|Posted: October 2, 2006, 2:10 am - IP Logged|
This one, I want to nominate this one for humor / irony / witticism:
Anonymity has always been a popular topic on this board. I've lived in several states including MA, NH and now FL and I don't think there's anyway to keep your name out of the public records, even with a Trust. Maybe I'm not recalling the NH laws correctly, since I never won enough to worry about them. But I thought that no matter how your money is claimed, the name of the trust, the lawyer and the person who owns the trust will be published. That doesn't mean that it will be printed in the newspaper or on a website necessarily, but available for public viewing. I wouldn't want my name in the paper just because of security. That's why I'll move before I claim any large prize. I agree that it's better to keep your picture out of the paper, but there's no attorney I really trust enough with millions of dollars to pickup my check, so I'd have to go in person anyway! I realize that some articles say that NH is a state where a winner can remain anonymous, and some winners have chosen that option, but below in red are direct quotes from their website, so this issue is confusing to me. I won't quote everything on this subject since there are so many sections, but:
New Hampshire state law requires the winner's name, town and amount won be available for public information. A winner's street address and phone number is not considered public information.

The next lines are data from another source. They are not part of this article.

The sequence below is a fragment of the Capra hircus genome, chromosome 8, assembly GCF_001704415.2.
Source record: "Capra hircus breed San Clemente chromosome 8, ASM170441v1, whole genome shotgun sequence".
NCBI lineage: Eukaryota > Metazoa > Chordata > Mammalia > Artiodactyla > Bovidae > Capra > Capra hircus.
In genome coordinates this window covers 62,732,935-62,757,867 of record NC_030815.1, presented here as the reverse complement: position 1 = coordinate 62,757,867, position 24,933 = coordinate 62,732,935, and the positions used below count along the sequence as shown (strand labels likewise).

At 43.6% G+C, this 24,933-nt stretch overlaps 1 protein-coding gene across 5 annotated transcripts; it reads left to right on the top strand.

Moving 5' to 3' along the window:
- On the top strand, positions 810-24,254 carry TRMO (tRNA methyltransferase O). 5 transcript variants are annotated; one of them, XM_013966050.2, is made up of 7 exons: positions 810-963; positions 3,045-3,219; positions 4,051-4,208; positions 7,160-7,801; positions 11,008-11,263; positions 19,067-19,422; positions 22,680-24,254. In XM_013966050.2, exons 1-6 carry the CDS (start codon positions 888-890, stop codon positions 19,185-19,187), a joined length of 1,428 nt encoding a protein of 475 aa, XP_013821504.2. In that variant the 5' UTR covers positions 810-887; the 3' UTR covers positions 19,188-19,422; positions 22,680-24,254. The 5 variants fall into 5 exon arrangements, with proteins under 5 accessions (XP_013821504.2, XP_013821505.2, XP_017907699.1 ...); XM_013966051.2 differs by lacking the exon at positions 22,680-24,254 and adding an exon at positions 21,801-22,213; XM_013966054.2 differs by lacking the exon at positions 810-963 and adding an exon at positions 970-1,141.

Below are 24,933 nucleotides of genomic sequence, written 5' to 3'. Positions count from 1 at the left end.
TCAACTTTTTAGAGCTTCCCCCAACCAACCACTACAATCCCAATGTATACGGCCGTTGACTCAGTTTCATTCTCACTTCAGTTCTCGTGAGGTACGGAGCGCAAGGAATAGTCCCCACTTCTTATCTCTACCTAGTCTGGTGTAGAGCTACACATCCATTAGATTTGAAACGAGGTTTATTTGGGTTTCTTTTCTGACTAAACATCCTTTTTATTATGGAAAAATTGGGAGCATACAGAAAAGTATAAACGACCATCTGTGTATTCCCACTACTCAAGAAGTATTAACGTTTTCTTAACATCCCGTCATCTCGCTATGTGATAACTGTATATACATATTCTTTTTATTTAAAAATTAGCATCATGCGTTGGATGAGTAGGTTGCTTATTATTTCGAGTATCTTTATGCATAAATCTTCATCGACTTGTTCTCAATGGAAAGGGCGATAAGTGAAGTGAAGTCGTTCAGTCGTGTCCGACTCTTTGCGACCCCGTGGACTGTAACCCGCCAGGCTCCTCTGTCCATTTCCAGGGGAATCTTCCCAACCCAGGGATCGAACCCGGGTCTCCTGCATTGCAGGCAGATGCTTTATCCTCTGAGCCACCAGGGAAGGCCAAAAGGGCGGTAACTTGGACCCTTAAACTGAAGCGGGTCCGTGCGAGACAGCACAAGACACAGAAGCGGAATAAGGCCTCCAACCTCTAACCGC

and: If the claimant is a trust, the individual named as trustee shall furnish photographic identification to the commission at the time of the claim.
then it adds:If the claim is being filed by another individual on behalf of the claimant, the claimant’s original picture identification or a photostatic copy of the claimant’s picture identification as well as the filing individual’s original picture identification shall be presented to the commission at the time of the claim.
Under Confidentiality: Upon written request, the commission shall release the name, town or residence, date of prize, and the gross and net amounts of the annual prize payment of a winner. Financing statements filed with the commission shall be public records.
There is an exemption in the NH General Statutes called 91-A:5 which is to protect a party from invasion of privacy. Maybe a lottery winner could refer to that rule and then there would be court hearings, legal fees, your money would be held in escrow waiting for the court's decision, and if you won then there'd be a new law with your name "Jones vs NH", so now you'd be even more famous for winning your case to remain anonymous.